A map of the Henry's Fork watershed highlighting Island Park Reservoir as a storage facility in the headwaters and irrigated land in the lower watershed. Attention is drawn to the Crosscut Canal and flow target locations in the lower watershed.
Map of the Henry's Fork watershed relative to major water management levers.

FAQ: Why does HFF work in the lower watershed?

A: The lower Henry’s Fork—specifically the 2.5-mile reach downstream of St. Anthony—is home to irrigation canals that can divert up to 800 cfs from the river during peak demand in July and August. To ensure the river stays wet and fish habitat is protected downstream of these canals, the Henry’s Fork Drought Management Planning Committee (of which HFF is a member) uses an informal, non-binding irrigation-season flow target. The flow target has been in place since the 1970s and has undergone multiple revisions. HFF research initiated a new flow target in 2020. During irrigation season (April-November), outflow from Island Park Reservoir is adjusted as needed to meet irrigation demand (including Crosscut Canal delivery) and the flow target. The new flow target has resulted in slightly lower outflow from Island Park, thus contributing to water savings in Island Park Reservoir. This results in more preferable flows in the Harriman State Park reach during the summer fishing season and higher winter flows for juvenile trout recruitment in Box Canyon.


FAQ: When did HFF “discover” Island Park is the Center of the Universe and decide to work beyond the Caldera?

Island Park Reservoir with low water levels and exposed sediment that is typically underwater. The sky is stormy and blocking the afternoon sun. The first wisps of rain are starting to fall.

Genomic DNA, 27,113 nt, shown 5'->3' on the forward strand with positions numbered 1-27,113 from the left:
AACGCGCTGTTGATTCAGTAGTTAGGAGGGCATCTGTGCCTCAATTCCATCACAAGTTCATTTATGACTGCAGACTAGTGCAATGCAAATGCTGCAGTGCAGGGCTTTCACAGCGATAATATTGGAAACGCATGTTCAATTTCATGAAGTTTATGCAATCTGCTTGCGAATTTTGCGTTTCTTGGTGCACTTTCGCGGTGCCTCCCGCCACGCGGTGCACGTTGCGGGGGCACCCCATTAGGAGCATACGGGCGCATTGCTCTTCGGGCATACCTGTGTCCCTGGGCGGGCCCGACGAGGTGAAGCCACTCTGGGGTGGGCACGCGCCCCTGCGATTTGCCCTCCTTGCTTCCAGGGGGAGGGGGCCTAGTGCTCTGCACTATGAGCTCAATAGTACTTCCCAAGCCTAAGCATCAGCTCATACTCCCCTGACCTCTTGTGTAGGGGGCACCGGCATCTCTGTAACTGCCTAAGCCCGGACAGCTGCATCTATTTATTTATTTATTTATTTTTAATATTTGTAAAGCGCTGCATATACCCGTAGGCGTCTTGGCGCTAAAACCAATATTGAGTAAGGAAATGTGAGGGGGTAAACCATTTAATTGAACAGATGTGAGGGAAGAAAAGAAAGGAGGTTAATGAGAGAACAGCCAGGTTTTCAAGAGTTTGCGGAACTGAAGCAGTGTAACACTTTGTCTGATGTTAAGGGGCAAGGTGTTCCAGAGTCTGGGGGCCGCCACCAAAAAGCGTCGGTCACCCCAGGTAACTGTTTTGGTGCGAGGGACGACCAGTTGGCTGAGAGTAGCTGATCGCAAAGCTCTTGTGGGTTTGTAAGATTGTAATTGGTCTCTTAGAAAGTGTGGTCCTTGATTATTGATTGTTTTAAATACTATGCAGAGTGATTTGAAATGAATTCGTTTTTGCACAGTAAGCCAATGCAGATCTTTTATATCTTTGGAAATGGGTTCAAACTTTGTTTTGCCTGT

Island Park Reservoir on September 29, 2016

A: Drought conditions in 2016, quite frankly, kicked our ass. Island Park Reservoir was almost completely drawn down and anglers experienced the worst water quality seen both in the reservoir and downstream since 1992. So we took a long, hard, scientific look at our programs and asked ourselves—What impact is our current work having? What did we miss? And how can we prevent this in the future? The answer was sobering. Our Caldera-centric work was improving the fish population by 2–3%, winter flow by 5–10%, and water quality by a dismal 0%. To avoid such a dreadful fishing season in the future, the data indicated that we needed to keep Island Park Reservoir at least 40% full every year. And to achieve that, we needed to engage farmers, irrigators, and water managers and work where they use and manage the water. The summer of 2016 may have knocked us down, but it forced us to find our center of gravity—Island Park Reservoir is the Center of the Universe, and is now the center of our scientific programming.


FAQ: Is this new approach actually making a difference for the Caldera fishery?

A: Yes. Since we expanded our programs in 2017, we have made an enormous difference. We have increased the amount of water stored in Island Park Reservoir at the end of the irrigation season by 26,000 acre-ft (19% of reservoir capacity) and increased winter flow by 114 cfs (42%). These water savings benefit fish populations and water quality, and enhance the fishing experience by reducing summer outflow temperatures, turbidity, and sediment load. Our success has also demonstrated financial benefits to our irrigation partners and better achieved water management goals—further solidifying our ability to find mutually beneficial solutions for agriculture and anglers alike, and further grounding our collaborative relationships. Of course, our success in saving water in Island Park Reservoir does not minimize the need to continue to maintain fences at Last Chance and Wood Road 15 or operating the Buffalo River fish ladder. But focusing on how Island Park Reservoir is the Center of the Universe will continue to be a centerpiece of our science and strategy to protect the Henry’s Fork and its trout fishery.